View-Aware Collaborative Learning for Survival Prediction and Subgroup Identification

Research output: Journal Publications and Reviews (RGC: 21, 22, 62)21_Publication in refereed journalpeer-review

1 Scopus Citations
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Original languageEnglish
Pages (from-to)307-317
Journal / PublicationIEEE Transactions on Biomedical Engineering
Issue number1
Online published12 Jul 2022
Publication statusPublished - Jan 2023


Advances of high throughput experimental methods have led to the availability of more diverse omic datasets in clinical analysis applications. Different types of omic data reveal different cellular aspects and contribute to the understanding of disease progression from these aspects. While survival prediction and subgroup identification are two important research problems in clinical analysis, their performance can be further boosted by taking advantages of multiple omics data through multi-view learning. However, these two tasks are generally studied separately, and the possibility that they could reinforce each other by collaborative learning has not been adequately considered. In light of this, we propose a View-aware Collaborative Learning (VaCoL) method to jointly boost the performance of survival prediction and subgroup identification by integration of multiple omics data. Specifically, survival analysis and affinity learning, which respectively perform survival prediction and subgroup identification, are integrated into a unified optimization framework to learn the two tasks in a collaborative way. In addition, by considering the diversity of different types of data, we make use of the log-rank test statistic to evaluate the importance of different views. As a result, the proposed approach can adaptively learn the optimal weight for each view during training. Empirical results on several real datasets show that our method is able to significantly improve the performance of survival prediction and subgroup identification. A detailed model analysis study is also provided to show the effectiveness of the proposed collaborative learning and view-weight learning approaches.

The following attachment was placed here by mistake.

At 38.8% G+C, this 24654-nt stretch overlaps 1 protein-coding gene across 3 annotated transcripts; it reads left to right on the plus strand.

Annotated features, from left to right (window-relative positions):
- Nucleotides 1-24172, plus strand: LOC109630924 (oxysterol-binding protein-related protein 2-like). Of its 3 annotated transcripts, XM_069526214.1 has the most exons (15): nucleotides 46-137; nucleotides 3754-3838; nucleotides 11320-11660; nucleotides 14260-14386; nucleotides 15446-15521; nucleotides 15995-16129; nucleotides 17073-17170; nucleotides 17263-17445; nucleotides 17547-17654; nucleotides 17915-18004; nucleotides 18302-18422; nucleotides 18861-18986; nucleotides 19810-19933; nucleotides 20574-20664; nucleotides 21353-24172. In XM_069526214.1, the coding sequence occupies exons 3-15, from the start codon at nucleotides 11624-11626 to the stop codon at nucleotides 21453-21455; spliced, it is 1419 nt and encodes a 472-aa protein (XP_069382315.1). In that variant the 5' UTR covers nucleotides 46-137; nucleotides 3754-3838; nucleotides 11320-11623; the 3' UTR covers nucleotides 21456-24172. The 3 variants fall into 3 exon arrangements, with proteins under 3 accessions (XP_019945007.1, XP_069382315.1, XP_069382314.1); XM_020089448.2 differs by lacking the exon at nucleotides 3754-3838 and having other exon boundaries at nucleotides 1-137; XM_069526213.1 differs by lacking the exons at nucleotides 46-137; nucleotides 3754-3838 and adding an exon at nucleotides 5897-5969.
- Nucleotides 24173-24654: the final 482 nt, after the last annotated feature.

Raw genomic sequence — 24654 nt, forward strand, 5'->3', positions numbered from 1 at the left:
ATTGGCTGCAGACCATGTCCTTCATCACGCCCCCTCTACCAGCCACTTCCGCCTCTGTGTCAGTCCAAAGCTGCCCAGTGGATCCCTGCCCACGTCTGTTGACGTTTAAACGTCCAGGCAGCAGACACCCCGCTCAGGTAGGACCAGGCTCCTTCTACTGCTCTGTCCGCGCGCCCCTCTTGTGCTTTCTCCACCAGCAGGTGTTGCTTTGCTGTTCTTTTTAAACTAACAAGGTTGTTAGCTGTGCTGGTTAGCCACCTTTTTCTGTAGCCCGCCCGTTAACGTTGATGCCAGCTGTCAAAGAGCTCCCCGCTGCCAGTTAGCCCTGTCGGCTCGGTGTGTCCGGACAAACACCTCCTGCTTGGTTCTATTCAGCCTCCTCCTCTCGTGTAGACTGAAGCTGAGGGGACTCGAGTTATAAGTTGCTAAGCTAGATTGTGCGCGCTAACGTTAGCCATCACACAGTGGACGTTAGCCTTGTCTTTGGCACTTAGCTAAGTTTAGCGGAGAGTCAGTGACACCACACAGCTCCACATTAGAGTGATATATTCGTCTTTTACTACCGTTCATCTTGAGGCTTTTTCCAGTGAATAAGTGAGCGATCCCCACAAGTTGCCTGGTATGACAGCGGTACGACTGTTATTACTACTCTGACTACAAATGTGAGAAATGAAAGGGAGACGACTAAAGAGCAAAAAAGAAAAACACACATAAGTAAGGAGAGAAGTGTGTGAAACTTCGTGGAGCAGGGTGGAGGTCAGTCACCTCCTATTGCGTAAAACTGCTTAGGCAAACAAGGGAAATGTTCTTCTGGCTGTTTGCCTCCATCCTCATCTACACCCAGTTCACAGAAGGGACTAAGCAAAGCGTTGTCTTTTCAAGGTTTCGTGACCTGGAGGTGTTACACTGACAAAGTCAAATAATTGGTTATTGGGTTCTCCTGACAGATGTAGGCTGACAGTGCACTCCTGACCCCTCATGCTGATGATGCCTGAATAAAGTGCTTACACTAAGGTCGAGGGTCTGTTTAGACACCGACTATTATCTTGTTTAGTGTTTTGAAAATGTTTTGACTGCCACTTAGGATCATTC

Research Area(s)

  • Analytical models, Clinical diagnosis, Collaboration, Collaborative learning, Collaborative work, Diseases, Genomics, Multi-view learning, Task analysis, View-weight learning